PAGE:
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Abandonment, Pt. 2: Division of Martial Property

In my last post about abandonment , I told you that our clients who are going through marital issues frequently ask about allegations of abandonment, and what can be done to prevent your spouse from claiming that you “abandoned” the kids, the marriage, the home or anything else. This question has come up even more in the last few months so I decided to write another blog about it.

My last post about abandonment focused more on the children and how an allegation of abandonment, if substantiated, might affect child support and child custody. Today’s post addresses allegations of abandonment and how it might affect property distribution, specifically the marital residence.

The specific question we get a lot is, “if I leave the home, will my spouse claim that I abandoned my interest in the marital residence.” Additionally, clients might ask, “will my spouse also claim that I abandoned all of the property IN the home if I leave the marital residence.”

First and foremost, marital fault, such as spouse abandonment is NOT considered when dividing marital property. However, what can be considered, as provided by North Carolina statutory law are “acts of either party…to waste, neglect, devalue…the marital property…during the period of separation of the parties and before the period of distribution.” North Carolina General Statute 50-20(c)(11a).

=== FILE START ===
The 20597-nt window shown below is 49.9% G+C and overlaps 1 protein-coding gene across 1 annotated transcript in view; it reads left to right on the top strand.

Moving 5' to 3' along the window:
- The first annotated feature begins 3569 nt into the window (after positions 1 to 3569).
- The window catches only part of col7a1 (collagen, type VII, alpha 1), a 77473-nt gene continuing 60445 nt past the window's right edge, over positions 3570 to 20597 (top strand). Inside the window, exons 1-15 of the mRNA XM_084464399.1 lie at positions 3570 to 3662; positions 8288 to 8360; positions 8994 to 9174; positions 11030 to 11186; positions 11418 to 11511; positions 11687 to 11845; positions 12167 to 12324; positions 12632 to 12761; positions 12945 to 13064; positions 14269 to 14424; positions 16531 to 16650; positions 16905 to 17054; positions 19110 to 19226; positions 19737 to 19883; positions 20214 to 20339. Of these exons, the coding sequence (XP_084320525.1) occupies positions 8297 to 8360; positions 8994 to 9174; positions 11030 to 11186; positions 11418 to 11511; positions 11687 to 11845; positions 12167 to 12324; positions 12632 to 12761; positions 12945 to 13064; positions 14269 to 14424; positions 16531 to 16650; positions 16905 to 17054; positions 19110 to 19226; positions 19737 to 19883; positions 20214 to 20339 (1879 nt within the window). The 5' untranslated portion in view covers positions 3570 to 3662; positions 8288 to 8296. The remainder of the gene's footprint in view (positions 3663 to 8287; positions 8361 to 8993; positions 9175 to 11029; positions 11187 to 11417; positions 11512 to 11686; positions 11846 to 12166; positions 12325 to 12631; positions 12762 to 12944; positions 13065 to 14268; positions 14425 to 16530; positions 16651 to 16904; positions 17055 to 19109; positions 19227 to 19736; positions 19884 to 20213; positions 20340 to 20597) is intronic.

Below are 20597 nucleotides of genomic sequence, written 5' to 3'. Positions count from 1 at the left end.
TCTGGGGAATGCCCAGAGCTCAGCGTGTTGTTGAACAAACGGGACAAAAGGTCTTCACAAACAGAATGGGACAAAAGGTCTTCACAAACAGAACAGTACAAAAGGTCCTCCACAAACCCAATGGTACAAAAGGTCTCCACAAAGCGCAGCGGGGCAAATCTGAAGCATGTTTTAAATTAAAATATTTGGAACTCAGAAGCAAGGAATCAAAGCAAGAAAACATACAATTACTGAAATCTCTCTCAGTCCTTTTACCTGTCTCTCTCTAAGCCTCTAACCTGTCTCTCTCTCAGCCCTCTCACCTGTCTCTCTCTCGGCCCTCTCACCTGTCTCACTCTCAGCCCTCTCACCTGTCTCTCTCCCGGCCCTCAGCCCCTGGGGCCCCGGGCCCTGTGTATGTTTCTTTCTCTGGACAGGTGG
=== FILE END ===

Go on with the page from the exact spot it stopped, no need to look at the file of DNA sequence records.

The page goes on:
That is, if you leave the marital residence without reaching an agreement as to how the mortgage and additional expenses are going to be paid, and you simply ignore the obligation of making monthly mortgage payments, your spouse could argue that you neglected the marital property. As a result, if the spouse remaining in the home continues to pay the mortgage without your help, he or she will have a very good argument that you should not be entitled to any equity that accrued from the point you left the home until the time the equity is distributed.

I hope that this post answers any questions you might have regarding abandonment issues  related  to the division of marital property, but if you have additional questions,call our office today to schedule a consultation. Our next post will be a comprehensive overview of the property division laws of North Carolina and how these laws can affect couples’ division of their marital assets and debts.